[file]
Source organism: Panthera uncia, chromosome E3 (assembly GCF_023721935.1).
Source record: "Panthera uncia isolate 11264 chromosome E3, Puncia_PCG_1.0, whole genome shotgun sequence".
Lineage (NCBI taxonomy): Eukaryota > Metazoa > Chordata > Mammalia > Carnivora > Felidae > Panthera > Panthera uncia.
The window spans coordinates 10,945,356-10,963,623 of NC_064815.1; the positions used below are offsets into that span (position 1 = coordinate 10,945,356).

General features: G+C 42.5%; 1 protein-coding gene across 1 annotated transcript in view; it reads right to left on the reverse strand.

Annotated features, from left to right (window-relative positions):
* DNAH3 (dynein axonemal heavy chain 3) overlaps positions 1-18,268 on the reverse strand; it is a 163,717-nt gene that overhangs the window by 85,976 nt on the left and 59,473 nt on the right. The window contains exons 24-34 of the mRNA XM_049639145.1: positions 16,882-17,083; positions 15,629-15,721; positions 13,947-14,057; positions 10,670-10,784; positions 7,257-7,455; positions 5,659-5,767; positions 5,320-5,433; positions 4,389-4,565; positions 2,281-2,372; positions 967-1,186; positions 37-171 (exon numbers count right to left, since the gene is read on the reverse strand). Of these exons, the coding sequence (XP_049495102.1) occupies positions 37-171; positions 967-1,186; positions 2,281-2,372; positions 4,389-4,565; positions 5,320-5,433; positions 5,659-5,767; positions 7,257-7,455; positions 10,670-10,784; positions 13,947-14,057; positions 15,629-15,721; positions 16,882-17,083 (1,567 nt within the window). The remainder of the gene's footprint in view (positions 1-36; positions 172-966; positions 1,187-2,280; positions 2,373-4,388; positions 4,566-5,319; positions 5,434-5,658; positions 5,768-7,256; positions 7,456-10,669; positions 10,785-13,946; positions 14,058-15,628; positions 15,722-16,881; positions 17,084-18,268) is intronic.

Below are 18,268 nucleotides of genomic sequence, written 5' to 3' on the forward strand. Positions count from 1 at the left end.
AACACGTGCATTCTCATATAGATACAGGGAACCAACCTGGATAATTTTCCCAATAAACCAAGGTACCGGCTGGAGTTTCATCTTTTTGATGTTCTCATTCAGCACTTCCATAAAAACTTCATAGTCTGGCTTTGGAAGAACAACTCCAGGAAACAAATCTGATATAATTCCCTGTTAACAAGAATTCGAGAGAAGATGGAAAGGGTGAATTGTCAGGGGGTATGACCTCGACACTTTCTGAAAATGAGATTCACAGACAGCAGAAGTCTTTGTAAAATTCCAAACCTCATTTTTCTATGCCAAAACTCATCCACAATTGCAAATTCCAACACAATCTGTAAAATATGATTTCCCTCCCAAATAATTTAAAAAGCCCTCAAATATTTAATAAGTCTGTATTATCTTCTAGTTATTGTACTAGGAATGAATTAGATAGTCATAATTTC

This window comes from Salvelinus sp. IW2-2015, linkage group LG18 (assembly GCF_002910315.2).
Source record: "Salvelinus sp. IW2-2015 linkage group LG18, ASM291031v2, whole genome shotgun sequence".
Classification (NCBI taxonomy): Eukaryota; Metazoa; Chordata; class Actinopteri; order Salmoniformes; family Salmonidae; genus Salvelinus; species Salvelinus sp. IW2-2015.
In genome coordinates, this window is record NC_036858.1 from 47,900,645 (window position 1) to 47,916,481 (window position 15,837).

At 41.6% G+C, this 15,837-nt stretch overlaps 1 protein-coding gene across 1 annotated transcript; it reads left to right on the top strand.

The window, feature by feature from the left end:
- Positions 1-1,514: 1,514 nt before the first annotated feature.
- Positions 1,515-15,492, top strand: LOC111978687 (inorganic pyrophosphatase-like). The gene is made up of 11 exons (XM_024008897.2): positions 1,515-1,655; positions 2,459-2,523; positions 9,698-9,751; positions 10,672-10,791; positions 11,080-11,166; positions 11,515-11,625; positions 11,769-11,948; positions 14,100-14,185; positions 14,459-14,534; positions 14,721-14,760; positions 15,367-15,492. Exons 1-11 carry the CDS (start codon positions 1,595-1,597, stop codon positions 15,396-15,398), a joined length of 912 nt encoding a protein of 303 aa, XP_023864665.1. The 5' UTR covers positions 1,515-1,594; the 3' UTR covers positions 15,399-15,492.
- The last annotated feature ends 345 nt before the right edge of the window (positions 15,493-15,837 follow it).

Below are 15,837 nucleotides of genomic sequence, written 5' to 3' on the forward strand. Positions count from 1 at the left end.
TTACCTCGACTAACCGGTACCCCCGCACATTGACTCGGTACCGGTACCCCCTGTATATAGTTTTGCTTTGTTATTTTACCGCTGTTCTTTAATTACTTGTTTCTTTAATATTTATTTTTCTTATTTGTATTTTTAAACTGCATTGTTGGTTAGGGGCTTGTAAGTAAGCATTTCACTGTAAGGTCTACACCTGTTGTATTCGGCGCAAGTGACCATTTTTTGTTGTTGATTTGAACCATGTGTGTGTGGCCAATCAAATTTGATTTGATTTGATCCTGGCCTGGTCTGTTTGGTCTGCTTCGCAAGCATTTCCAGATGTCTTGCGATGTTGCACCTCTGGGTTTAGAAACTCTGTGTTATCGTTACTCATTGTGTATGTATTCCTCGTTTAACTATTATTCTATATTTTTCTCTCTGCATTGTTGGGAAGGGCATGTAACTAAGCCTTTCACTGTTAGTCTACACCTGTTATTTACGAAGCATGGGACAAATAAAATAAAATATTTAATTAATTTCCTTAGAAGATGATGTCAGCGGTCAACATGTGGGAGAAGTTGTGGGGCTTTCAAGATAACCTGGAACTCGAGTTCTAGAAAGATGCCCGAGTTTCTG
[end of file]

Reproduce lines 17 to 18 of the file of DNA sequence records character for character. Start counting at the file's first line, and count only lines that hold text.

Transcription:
- Positions 1,515-15,492, top strand: LOC111978687 (inorganic pyrophosphatase-like). The gene is made up of 11 exons (XM_024008897.2): positions 1,515-1,655; positions 2,459-2,523; positions 9,698-9,751; positions 10,672-10,791; positions 11,080-11,166; positions 11,515-11,625; positions 11,769-11,948; positions 14,100-14,185; positions 14,459-14,534; positions 14,721-14,760; positions 15,367-15,492. Exons 1-11 carry the CDS (start codon positions 1,595-1,597, stop codon positions 15,396-15,398), a joined length of 912 nt encoding a protein of 303 aa, XP_023864665.1. The 5' UTR covers positions 1,515-1,594; the 3' UTR covers positions 15,399-15,492.
- The last annotated feature ends 345 nt before the right edge of the window (positions 15,493-15,837 follow it).